Whether our faith leads us to believe that we need a human intermediary or if we believe that we can go straight to the divine source ourselves, the bottom line is the same. Jesus Christ has paid the price for our sins and ever stands between God and us, acting as our great high priest. His Spirit leads us to repentance and He washes us clean of our sins. He who has been made “perfect forever” is on our side. Just as He is exalted above, may we exalt Him here on earth.

Thank you so much Jesus, for paying my price, for offering yourself for my sins. If I was the only sinner, you still would have given yourself. But I am not the only one. So I join the many today as I offer myself and my life to your service. All praise to the One most high! Amen.


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What a Savior!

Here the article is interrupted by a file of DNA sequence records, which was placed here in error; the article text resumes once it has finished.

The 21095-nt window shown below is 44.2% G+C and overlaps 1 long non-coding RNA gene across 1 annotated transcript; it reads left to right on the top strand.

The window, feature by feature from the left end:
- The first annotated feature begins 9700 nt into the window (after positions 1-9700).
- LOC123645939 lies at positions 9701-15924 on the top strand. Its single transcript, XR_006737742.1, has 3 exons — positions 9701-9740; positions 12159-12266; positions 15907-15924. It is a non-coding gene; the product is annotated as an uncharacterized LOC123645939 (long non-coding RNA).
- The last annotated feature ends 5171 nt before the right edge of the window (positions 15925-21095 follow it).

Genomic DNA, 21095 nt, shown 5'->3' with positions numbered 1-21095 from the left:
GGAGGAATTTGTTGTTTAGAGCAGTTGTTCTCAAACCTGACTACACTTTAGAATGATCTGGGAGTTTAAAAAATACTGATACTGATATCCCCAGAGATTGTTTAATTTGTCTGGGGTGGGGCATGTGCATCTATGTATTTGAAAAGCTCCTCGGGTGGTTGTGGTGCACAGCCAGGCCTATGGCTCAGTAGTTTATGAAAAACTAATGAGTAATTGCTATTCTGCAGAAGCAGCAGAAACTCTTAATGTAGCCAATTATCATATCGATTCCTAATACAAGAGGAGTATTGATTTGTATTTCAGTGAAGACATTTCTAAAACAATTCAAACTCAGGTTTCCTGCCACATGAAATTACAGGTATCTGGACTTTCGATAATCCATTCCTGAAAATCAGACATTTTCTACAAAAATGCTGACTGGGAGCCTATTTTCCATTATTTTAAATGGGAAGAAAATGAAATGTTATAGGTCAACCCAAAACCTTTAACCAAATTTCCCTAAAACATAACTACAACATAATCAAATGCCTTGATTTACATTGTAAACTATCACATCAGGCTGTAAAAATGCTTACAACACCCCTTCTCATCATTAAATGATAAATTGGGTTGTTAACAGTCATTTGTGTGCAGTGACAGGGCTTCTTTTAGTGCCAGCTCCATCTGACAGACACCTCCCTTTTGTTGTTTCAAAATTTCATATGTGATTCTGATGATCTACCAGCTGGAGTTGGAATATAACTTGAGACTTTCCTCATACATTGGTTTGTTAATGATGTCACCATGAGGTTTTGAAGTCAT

Reading: Mark 10: 17-22

Verse 20: “Teacher, all these I have kept since I was a boy”.

In our passage we begin with the young man. He runs up to Jesus and falls on his knees before Him. The young man is eager to see Jesus. He has a question to ask. He runs to Jesus. The young man also looks up to Jesus or at least to His reputation. The young man falls on his knees – a sign of respect and a recognition of authority. And then the young man asks a spiritual, heartfelt question of Jesus. He desires eternal life and wants to know what he must do to gain it. Oh that we would approach Jesus each day like this young man approached Jesus!